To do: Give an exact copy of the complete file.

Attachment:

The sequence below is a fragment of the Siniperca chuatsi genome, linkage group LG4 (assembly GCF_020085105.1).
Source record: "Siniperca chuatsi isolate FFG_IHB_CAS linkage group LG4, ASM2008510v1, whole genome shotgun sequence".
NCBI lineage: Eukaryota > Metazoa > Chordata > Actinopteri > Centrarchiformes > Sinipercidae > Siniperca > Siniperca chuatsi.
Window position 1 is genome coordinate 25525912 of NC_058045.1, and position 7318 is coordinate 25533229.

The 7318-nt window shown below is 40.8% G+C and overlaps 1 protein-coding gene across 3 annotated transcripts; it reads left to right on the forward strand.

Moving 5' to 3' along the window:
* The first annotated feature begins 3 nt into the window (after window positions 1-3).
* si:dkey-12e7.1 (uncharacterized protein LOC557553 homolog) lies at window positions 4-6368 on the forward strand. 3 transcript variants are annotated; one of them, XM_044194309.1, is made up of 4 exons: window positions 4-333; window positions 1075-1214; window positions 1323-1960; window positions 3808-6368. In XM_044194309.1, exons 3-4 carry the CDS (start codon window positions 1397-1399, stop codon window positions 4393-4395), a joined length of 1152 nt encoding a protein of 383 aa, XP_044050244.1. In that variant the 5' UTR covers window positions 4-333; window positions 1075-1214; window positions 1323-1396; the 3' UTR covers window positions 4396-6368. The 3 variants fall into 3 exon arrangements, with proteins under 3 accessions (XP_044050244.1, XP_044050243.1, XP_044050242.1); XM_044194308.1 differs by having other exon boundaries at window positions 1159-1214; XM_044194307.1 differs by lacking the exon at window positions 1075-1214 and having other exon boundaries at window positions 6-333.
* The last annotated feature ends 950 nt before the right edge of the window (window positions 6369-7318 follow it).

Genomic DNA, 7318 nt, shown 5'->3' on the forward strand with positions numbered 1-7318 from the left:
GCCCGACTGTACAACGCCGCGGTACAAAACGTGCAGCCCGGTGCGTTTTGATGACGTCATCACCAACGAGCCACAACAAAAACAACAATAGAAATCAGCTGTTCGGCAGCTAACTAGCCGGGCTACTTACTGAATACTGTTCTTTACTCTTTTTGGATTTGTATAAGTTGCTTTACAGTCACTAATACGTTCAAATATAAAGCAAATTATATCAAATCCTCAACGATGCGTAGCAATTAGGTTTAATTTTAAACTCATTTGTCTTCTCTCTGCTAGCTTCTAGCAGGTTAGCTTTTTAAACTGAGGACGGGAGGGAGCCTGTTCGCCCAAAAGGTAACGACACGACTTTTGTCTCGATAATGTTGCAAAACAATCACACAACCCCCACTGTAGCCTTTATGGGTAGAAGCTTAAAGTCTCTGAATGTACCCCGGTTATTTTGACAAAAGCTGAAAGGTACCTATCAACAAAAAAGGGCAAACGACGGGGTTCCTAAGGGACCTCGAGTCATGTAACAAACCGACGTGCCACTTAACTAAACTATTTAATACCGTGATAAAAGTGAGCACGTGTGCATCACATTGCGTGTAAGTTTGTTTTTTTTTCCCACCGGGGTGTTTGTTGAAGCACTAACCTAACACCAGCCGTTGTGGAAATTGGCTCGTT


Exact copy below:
The sequence below is a fragment of the Siniperca chuatsi genome, linkage group LG4 (assembly GCF_020085105.1).
Source record: "Siniperca chuatsi isolate FFG_IHB_CAS linkage group LG4, ASM2008510v1, whole genome shotgun sequence".
NCBI lineage: Eukaryota > Metazoa > Chordata > Actinopteri > Centrarchiformes > Sinipercidae > Siniperca > Siniperca chuatsi.
Window position 1 is genome coordinate 25525912 of NC_058045.1, and position 7318 is coordinate 25533229.

The 7318-nt window shown below is 40.8% G+C and overlaps 1 protein-coding gene across 3 annotated transcripts; it reads left to right on the forward strand.

Moving 5' to 3' along the window:
* The first annotated feature begins 3 nt into the window (after window positions 1-3).
* si:dkey-12e7.1 (uncharacterized protein LOC557553 homolog) lies at window positions 4-6368 on the forward strand. 3 transcript variants are annotated; one of them, XM_044194309.1, is made up of 4 exons: window positions 4-333; window positions 1075-1214; window positions 1323-1960; window positions 3808-6368. In XM_044194309.1, exons 3-4 carry the CDS (start codon window positions 1397-1399, stop codon window positions 4393-4395), a joined length of 1152 nt encoding a protein of 383 aa, XP_044050244.1. In that variant the 5' UTR covers window positions 4-333; window positions 1075-1214; window positions 1323-1396; the 3' UTR covers window positions 4396-6368. The 3 variants fall into 3 exon arrangements, with proteins under 3 accessions (XP_044050244.1, XP_044050243.1, XP_044050242.1); XM_044194308.1 differs by having other exon boundaries at window positions 1159-1214; XM_044194307.1 differs by lacking the exon at window positions 1075-1214 and having other exon boundaries at window positions 6-333.
* The last annotated feature ends 950 nt before the right edge of the window (window positions 6369-7318 follow it).

Genomic DNA, 7318 nt, shown 5'->3' on the forward strand with positions numbered 1-7318 from the left:
GCCCGACTGTACAACGCCGCGGTACAAAACGTGCAGCCCGGTGCGTTTTGATGACGTCATCACCAACGAGCCACAACAAAAACAACAATAGAAATCAGCTGTTCGGCAGCTAACTAGCCGGGCTACTTACTGAATACTGTTCTTTACTCTTTTTGGATTTGTATAAGTTGCTTTACAGTCACTAATACGTTCAAATATAAAGCAAATTATATCAAATCCTCAACGATGCGTAGCAATTAGGTTTAATTTTAAACTCATTTGTCTTCTCTCTGCTAGCTTCTAGCAGGTTAGCTTTTTAAACTGAGGACGGGAGGGAGCCTGTTCGCCCAAAAGGTAACGACACGACTTTTGTCTCGATAATGTTGCAAAACAATCACACAACCCCCACTGTAGCCTTTATGGGTAGAAGCTTAAAGTCTCTGAATGTACCCCGGTTATTTTGACAAAAGCTGAAAGGTACCTATCAACAAAAAAGGGCAAACGACGGGGTTCCTAAGGGACCTCGAGTCATGTAACAAACCGACGTGCCACTTAACTAAACTATTTAATACCGTGATAAAAGTGAGCACGTGTGCATCACATTGCGTGTAAGTTTGTTTTTTTTTCCCACCGGGGTGTTTGTTGAAGCACTAACCTAACACCAGCCGTTGTGGAAATTGGCTCGTT